Because drug and alcohol abuse reduces safety and productivity and increases turnover and absenteeism, many employers use drug tests to screen employment candidates or determine if employees are working while under the influence of alcohol or drugs. Occupational health nurses play an important role in this testing process, as they oversee the collection and labelling of test samples.
Before the specimen collection process, the employee must sign a consent form. The consent form typically contains language indicating that the employee understands that refusing to take the test or tampering with the specimen is grounds for immediate dismissal. If it is a pre-employment drug test, the candidate acknowledges that no offer of employment will be made if the test is positive or if he refuses to take the test. Signing the consent form may also release the employer or the laboratory from any liability related to termination or other adverse job actions that may occur after a medical officer reviews the test result.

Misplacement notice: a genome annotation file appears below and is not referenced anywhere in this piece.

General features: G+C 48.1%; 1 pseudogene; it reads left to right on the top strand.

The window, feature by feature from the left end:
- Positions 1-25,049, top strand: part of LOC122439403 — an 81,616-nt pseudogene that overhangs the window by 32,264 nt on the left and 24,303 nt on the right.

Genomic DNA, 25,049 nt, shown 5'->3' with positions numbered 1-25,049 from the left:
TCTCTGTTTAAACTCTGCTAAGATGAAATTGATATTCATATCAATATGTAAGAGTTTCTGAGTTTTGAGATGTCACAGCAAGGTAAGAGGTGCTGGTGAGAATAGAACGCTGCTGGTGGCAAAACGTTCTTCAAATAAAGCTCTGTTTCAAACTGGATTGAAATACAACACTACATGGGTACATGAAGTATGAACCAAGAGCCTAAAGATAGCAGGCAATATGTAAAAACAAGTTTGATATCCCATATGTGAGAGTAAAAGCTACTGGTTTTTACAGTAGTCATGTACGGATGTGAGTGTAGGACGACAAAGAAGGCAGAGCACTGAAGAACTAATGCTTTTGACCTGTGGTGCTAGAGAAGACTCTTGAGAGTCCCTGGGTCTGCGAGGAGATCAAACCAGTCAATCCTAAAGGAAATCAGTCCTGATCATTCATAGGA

The specimen collection procedure may vary, but most employers use a similar process. After completing all required paperwork, the occupational health practitioner gives the employee a specimen container and provides instructions about collecting the specimen.
Despite claims from drugs-testing companies, there is no real evidence that drug-testing is becoming common-place in workplaces. It is mainly used, often with union agreement, in safety critical areas such as transport and energy generation or after an incident. There is also increased usage in the construction industry. However generally where wide-scale drug testing has been considered it has been rejected because of cost, union objections, or doubts over the effectiveness.
Most drug-testing methods do not actually test for the presence of drugs. This is because most drugs break down very quickly in the body. Therefore the test looks for the chemicals that remain after the drug breaks down. These are called the metabolites.